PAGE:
Objective: To describe the mechanism and clinical course of vocal fold paralysis (VFP) following fine needle aspiration (FNA) of the thyroid gland.
Case report: An 80-year old female presented to the emergency room due to hoarseness, dyspnea, and neck swelling. Her history was significant for FNA of the thyroid gland eight days earlier. Physical examination revealed left VFP and a left neck mass. Computed tomography of the neck was suggestive of a left neck hematoma. She was treated conservatively and her pain and neck swelling subsided gradually. Good left vocal movement was observed four months later.
Conclusion: VFP is a rare complication of FNA of the thyroid gland. Physicians performing this procedure should be aware of this complication. We suggest that this sequela be discussed with the patient prior to the procedure and be included in the informed patient consent form.
fine needle aspiration, thyroid, vocal fold paralysis, hematoma
Fine needle aspiration (FNA) is usually the first step in the investigation of thyroid nodules . It is a simple and inexpensive procedure , with high sensitivity and specificity for detection of malignancy [3,4]. It is also associated with few complications. We present a rare case of vocal fold paralysis (VFP) following FNA of a thyroid nodule complicated by a neck hematoma.
An 80-year-old woman presented to the emergency room due to hoarseness, cough, dyspnea, odynophagia and swelling of the left lateral neck. She had undergone an FNA of a left thyroid gland nodule eight days earlier. She had had several FNAs of the thyroid gland in the past, all of which, but the last FNA that was painful with repeated passes, were uneventful and showed benign cytological features. Her past medical history was significant for thyroid nodules, hypertension, dyslipidemia and type II diabetes mellitus. She denied the use of anti-coagulant and anti-platelet medications.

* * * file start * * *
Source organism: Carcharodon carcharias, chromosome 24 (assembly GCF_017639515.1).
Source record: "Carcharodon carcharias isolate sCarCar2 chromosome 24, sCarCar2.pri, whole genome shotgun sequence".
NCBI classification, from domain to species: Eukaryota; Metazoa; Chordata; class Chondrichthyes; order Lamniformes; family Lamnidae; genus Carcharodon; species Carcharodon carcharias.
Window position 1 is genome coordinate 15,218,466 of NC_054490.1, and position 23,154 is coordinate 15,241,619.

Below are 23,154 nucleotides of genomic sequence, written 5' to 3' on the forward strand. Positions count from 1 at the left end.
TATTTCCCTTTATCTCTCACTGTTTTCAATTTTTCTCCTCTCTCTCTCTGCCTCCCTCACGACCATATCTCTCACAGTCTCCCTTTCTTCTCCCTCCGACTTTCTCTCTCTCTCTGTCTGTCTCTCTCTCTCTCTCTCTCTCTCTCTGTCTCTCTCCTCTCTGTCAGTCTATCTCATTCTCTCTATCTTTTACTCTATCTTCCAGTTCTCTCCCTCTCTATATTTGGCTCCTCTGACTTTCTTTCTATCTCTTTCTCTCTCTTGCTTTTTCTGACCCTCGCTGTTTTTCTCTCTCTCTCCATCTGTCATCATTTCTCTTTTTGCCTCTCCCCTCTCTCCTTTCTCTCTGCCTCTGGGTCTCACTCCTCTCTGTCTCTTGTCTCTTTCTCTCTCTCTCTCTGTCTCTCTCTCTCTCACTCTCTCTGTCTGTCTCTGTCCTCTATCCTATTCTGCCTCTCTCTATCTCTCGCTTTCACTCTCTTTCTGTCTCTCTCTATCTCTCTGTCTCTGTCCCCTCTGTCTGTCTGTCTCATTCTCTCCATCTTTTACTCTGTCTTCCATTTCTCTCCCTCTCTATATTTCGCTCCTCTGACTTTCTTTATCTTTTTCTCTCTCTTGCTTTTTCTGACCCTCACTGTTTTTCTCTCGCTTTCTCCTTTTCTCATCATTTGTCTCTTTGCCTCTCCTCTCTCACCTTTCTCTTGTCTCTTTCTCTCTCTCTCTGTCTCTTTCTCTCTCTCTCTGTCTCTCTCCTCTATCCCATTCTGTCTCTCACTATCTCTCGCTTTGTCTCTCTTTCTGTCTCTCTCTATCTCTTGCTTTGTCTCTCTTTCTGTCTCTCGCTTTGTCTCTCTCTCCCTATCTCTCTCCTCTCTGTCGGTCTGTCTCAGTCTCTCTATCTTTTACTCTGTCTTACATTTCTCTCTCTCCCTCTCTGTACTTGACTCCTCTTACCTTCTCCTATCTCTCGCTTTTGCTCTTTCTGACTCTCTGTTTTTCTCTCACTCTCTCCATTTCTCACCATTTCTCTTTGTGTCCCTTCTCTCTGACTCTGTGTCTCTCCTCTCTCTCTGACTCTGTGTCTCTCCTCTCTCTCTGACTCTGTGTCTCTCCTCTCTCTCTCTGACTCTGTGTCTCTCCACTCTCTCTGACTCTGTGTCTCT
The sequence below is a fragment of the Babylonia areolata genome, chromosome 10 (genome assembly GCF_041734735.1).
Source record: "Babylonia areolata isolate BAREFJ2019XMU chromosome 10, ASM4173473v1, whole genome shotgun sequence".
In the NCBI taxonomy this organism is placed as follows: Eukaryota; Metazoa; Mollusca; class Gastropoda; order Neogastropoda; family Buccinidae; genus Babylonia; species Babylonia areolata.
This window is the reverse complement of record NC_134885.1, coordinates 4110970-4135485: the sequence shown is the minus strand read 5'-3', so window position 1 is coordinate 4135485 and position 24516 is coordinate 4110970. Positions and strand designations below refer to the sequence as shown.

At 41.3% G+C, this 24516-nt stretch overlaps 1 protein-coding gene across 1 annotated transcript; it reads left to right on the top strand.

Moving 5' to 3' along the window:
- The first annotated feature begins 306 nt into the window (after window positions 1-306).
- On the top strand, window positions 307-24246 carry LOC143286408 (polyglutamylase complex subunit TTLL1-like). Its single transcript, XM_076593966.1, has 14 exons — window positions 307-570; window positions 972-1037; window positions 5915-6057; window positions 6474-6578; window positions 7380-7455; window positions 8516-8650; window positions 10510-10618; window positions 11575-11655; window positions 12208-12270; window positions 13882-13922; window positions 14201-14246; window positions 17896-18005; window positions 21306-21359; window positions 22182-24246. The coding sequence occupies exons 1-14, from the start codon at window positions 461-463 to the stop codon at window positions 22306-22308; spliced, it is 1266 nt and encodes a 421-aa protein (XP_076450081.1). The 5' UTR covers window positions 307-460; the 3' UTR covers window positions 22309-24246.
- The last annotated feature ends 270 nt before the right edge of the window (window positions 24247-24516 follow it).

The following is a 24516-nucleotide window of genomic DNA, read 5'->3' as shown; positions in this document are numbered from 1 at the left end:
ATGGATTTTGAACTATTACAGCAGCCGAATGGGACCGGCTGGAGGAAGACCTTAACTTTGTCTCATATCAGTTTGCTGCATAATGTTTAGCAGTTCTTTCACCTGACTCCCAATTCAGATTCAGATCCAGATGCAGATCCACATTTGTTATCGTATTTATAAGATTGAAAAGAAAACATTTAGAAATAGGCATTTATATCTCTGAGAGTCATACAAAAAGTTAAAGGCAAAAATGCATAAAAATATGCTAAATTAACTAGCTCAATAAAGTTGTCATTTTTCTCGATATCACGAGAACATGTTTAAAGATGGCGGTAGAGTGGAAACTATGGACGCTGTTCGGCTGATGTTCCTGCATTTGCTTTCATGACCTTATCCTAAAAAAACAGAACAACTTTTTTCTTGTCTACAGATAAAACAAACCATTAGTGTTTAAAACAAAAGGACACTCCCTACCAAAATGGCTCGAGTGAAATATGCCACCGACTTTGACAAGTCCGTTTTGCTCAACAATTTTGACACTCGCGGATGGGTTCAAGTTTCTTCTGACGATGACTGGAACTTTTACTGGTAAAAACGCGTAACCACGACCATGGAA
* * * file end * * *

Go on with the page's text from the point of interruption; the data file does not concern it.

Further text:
The patient was stable with blood pressure of 163/87 mmHg, O2 saturation 98% and temperature of 36.7°C. Physical examination revealed a tender swelling of the left lateral neck, without redness or warmth. Fiberoptic laryngoscopy revealed left VFP at a para-median position. The rest of the head and neck exam was unremarkable, and the results of a complete blood count, prothrombin time and partial thromboplastin time were within normal limits.
Computed tomography (CT) scan of the neck revealed left pyriform sinus dilatation and medial positioning and thickening of the left vocal fold (Figure 1A) at the supraglottic level, and medialization and thickening of the left vocal fold at the glottic level (Figure 1B). At the lower neck level, there was a hypo/isodense mass measuring 48X65 mm in the coronal plane, extending from the level of the left lobe of the thyroid gland to the upper mediastinum, and shifting the trachea, esophagus, left common carotid artery and jugular vein (Figures 2 and 3A-B). The inhomogeneous-looking left lobe of the thyroid was compressed by the mass which had a consistency that could represent a hematoma.
Figure 1. A CT scan: axial view of the neck at the supraglottic level. Note left pyriform sinus dilatation and medial positioning and thickening of the left aryepiglottic fold. These findings suggest left VFP. B CT scan: axial view of the neck at the glottic level. Note medialization and thickening of the left vocal fold. These finding suggest left VFP.
Figure 2. CT scan: axial view of the neck at the level of the thyroid gland. A mass is visible lateral to the left lobe of the thyroid, shifting it forward and causing a deviation of the trachea and esophagus to the right.
Figure 3. A Sagittal and B coronal CT scan views of the lower neck. The same mass as in Figure 2 is seen extending from the level of the left thyroid gland to the upper mediastinum.